Weaknesses in the rice processing capacity, poor logistics, and supply chain infrastructure are impeding exports, said U Than Oo, the secretary of the Bayintnaung rice depot.
“There is a mismatch between the capacity of rice mills and demand. Rice mills do not have the capacity to produce enough rice to meet the demand, despite a large supply of raw material. Poor processing technology is hindering the export process,” said U Than Oo.
“Weakness in the manufacturing capacity is leading to stockpiling of raw materials and posing obstacles to exportation. Only well-milled rice varieties are traded in the domestic market, and rice needs to be processed — refined and polished — for export,” he said.
“Earlier, only well-milled rice was shipped to African countries at a cheap price. This year, sortexed rice is being traded. However, the capacity of rice mill machines is limited when it comes to processing rice and producing sortexed rice, which is devoid of impurities, discoloration, and broken grains. All the mill machines in Yangon are busy,” said U Than Oo.
At present, rice mill machines are running 24 hours, and ships are docked at the port to load the rice, according to the rice market.
The rice millers have sought government loans to operate the rice mills using advanced technology and deregulation of rules and regulations.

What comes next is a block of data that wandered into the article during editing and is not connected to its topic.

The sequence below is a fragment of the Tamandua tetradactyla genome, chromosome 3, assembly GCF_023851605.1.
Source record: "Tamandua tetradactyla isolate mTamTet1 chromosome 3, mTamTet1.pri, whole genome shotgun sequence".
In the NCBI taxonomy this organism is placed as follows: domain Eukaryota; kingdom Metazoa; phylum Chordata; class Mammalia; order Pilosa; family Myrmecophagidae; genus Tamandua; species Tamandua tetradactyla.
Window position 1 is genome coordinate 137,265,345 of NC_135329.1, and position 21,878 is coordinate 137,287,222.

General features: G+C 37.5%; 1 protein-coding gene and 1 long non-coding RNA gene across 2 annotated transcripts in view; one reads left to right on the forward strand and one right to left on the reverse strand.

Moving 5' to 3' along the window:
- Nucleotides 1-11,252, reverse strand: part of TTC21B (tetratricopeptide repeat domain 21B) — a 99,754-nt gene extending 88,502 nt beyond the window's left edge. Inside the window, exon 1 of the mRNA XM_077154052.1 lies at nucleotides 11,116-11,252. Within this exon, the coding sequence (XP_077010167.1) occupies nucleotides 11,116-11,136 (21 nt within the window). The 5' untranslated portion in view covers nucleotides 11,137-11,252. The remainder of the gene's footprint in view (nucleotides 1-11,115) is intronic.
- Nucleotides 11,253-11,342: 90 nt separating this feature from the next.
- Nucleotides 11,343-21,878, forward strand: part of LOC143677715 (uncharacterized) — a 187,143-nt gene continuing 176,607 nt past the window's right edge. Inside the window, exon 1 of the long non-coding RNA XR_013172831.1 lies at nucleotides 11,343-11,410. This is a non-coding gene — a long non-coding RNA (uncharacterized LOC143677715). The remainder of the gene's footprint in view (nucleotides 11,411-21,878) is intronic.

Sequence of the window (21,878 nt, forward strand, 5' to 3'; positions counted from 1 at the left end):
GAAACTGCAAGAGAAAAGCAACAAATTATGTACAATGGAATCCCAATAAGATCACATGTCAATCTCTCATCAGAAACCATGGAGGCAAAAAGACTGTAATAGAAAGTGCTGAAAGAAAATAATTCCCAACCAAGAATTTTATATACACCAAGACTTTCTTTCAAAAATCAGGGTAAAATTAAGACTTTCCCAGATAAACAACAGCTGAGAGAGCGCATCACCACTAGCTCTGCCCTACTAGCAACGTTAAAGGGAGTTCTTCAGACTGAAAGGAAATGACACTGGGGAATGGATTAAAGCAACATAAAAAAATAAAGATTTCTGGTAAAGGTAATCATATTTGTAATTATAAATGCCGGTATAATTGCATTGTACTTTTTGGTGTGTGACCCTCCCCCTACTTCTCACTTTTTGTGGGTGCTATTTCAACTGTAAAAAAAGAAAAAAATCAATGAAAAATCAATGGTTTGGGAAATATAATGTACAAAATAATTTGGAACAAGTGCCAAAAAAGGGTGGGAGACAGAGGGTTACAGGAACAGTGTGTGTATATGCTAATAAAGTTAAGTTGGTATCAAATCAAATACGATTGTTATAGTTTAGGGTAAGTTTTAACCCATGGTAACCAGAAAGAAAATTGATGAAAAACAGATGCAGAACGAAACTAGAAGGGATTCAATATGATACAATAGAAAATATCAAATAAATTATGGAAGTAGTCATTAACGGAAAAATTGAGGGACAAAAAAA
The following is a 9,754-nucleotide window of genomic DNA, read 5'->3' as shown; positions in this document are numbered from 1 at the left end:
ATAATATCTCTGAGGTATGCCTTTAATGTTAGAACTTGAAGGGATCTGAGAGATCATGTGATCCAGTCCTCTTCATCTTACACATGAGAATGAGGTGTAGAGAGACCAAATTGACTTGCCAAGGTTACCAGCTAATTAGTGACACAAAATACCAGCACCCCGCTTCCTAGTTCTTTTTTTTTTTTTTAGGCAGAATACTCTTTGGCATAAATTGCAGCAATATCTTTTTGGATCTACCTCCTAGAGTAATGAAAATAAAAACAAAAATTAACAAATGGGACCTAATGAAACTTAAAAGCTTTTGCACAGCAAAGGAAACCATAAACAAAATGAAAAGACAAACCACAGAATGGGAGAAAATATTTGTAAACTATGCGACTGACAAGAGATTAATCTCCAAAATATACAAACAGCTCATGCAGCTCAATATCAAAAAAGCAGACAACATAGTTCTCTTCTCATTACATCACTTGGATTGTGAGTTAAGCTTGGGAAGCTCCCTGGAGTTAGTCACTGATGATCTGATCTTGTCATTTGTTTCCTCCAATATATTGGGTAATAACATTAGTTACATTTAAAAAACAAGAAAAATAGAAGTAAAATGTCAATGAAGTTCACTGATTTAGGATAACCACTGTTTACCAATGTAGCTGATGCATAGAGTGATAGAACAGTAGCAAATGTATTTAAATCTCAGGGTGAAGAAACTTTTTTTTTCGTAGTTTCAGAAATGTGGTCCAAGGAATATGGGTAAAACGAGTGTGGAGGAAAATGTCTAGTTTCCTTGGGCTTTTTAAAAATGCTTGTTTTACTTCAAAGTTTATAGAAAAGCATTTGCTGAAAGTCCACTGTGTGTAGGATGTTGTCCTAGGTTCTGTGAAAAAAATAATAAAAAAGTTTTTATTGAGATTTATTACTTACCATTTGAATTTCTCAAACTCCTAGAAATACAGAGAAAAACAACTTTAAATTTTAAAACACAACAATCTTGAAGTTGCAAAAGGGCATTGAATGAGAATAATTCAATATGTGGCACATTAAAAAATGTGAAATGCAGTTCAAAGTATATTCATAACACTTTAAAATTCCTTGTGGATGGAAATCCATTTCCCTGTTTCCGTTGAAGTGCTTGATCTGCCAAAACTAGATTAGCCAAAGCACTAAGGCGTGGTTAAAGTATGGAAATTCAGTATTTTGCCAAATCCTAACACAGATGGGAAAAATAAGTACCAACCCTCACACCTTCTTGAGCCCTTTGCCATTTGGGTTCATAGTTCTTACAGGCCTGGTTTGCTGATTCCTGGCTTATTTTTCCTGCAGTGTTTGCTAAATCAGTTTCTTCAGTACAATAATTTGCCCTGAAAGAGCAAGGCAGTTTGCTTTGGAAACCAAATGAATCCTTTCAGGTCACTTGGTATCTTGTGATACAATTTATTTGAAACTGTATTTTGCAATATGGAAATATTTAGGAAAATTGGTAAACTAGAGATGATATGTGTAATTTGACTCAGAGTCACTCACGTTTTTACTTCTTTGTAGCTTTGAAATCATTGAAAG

“Most rice mills are executing milling business on a manageable scale. We require large-scale production, like international producers. If rice can be produced in a strategic location, it can reduce certain costs. For example, rice is supplied from Shwebo Town to Yangon and Mandalay markets. Then, the rice is processed again in Yangon. If the finished rice products are directly loaded onto ships, it will help reduce logistics and supply chain costs,” said U Than Oo.
Myanmar exports rice through the border gates as well as via maritime trade. However, agricultural products trade with China through the border gates has been halted on account of China clamping down on illegal trade. This has resulted in a drastic drop in rice exports through the border. Therefore, rice traders have been mainly relying on maritime trade.
Between 1 October, 2018 and 28 June, 2019, over 561,364.8 tons of rice, worth US$168.78 million, was exported through the border gates, while maritime exports crossed 1 million tons, valued at $363.19 million, data from the Myanmar Rice Federation showed.
In the nine months since October in the current fiscal year, over 1.7 million metric tons of rice and broken rice were shipped to foreign countries, with an estimated value of $531.98 million.
By Nyein Nyein(Translated by Ei Myat Mon)